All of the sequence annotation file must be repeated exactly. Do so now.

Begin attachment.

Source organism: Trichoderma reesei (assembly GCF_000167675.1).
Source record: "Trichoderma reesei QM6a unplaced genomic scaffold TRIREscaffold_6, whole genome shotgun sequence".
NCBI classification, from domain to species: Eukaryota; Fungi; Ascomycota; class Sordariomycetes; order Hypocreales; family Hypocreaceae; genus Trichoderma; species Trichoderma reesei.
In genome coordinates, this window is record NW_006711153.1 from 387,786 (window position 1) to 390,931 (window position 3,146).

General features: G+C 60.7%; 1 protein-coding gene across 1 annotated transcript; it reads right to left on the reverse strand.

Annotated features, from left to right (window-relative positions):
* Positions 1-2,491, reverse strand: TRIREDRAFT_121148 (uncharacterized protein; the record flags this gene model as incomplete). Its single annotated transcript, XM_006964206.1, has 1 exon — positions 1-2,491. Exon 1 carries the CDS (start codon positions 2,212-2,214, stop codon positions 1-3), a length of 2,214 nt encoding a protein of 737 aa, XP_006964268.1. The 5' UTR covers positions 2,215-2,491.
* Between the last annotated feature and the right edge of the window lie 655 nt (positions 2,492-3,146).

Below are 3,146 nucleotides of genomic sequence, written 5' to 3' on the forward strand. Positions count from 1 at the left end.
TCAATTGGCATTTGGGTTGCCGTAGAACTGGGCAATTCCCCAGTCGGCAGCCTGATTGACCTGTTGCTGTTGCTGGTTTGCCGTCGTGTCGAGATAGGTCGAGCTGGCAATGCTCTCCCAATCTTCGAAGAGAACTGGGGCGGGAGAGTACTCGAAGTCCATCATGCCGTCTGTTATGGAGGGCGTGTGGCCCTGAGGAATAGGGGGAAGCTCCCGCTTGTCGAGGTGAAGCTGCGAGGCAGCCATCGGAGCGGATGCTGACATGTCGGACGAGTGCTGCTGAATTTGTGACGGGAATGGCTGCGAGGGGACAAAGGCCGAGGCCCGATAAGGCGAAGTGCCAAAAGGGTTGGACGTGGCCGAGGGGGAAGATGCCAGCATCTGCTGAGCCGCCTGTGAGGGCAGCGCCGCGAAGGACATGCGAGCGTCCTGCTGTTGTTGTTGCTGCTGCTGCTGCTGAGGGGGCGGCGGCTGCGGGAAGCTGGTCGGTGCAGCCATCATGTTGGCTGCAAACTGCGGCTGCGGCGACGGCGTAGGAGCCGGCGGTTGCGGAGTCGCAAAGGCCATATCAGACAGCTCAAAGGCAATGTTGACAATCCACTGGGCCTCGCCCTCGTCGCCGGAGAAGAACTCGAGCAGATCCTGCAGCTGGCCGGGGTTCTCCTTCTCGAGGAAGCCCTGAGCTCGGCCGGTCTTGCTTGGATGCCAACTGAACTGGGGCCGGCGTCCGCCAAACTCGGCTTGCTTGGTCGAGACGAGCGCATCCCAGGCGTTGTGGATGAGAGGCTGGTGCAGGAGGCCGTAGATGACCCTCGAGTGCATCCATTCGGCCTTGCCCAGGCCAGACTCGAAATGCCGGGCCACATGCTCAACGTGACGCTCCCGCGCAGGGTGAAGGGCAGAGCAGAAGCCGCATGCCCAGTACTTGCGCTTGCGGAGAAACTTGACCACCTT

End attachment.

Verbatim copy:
Source organism: Trichoderma reesei (assembly GCF_000167675.1).
Source record: "Trichoderma reesei QM6a unplaced genomic scaffold TRIREscaffold_6, whole genome shotgun sequence".
NCBI classification, from domain to species: Eukaryota; Fungi; Ascomycota; class Sordariomycetes; order Hypocreales; family Hypocreaceae; genus Trichoderma; species Trichoderma reesei.
In genome coordinates, this window is record NW_006711153.1 from 387,786 (window position 1) to 390,931 (window position 3,146).

General features: G+C 60.7%; 1 protein-coding gene across 1 annotated transcript; it reads right to left on the reverse strand.

Annotated features, from left to right (window-relative positions):
* Positions 1-2,491, reverse strand: TRIREDRAFT_121148 (uncharacterized protein; the record flags this gene model as incomplete). Its single annotated transcript, XM_006964206.1, has 1 exon — positions 1-2,491. Exon 1 carries the CDS (start codon positions 2,212-2,214, stop codon positions 1-3), a length of 2,214 nt encoding a protein of 737 aa, XP_006964268.1. The 5' UTR covers positions 2,215-2,491.
* Between the last annotated feature and the right edge of the window lie 655 nt (positions 2,492-3,146).

Below are 3,146 nucleotides of genomic sequence, written 5' to 3' on the forward strand. Positions count from 1 at the left end.
TCAATTGGCATTTGGGTTGCCGTAGAACTGGGCAATTCCCCAGTCGGCAGCCTGATTGACCTGTTGCTGTTGCTGGTTTGCCGTCGTGTCGAGATAGGTCGAGCTGGCAATGCTCTCCCAATCTTCGAAGAGAACTGGGGCGGGAGAGTACTCGAAGTCCATCATGCCGTCTGTTATGGAGGGCGTGTGGCCCTGAGGAATAGGGGGAAGCTCCCGCTTGTCGAGGTGAAGCTGCGAGGCAGCCATCGGAGCGGATGCTGACATGTCGGACGAGTGCTGCTGAATTTGTGACGGGAATGGCTGCGAGGGGACAAAGGCCGAGGCCCGATAAGGCGAAGTGCCAAAAGGGTTGGACGTGGCCGAGGGGGAAGATGCCAGCATCTGCTGAGCCGCCTGTGAGGGCAGCGCCGCGAAGGACATGCGAGCGTCCTGCTGTTGTTGTTGCTGCTGCTGCTGCTGAGGGGGCGGCGGCTGCGGGAAGCTGGTCGGTGCAGCCATCATGTTGGCTGCAAACTGCGGCTGCGGCGACGGCGTAGGAGCCGGCGGTTGCGGAGTCGCAAAGGCCATATCAGACAGCTCAAAGGCAATGTTGACAATCCACTGGGCCTCGCCCTCGTCGCCGGAGAAGAACTCGAGCAGATCCTGCAGCTGGCCGGGGTTCTCCTTCTCGAGGAAGCCCTGAGCTCGGCCGGTCTTGCTTGGATGCCAACTGAACTGGGGCCGGCGTCCGCCAAACTCGGCTTGCTTGGTCGAGACGAGCGCATCCCAGGCGTTGTGGATGAGAGGCTGGTGCAGGAGGCCGTAGATGACCCTCGAGTGCATCCATTCGGCCTTGCCCAGGCCAGACTCGAAATGCCGGGCCACATGCTCAACGTGACGCTCCCGCGCAGGGTGAAGGGCAGAGCAGAAGCCGCATGCCCAGTACTTGCGCTTGCGGAGAAACTTGACCACCTT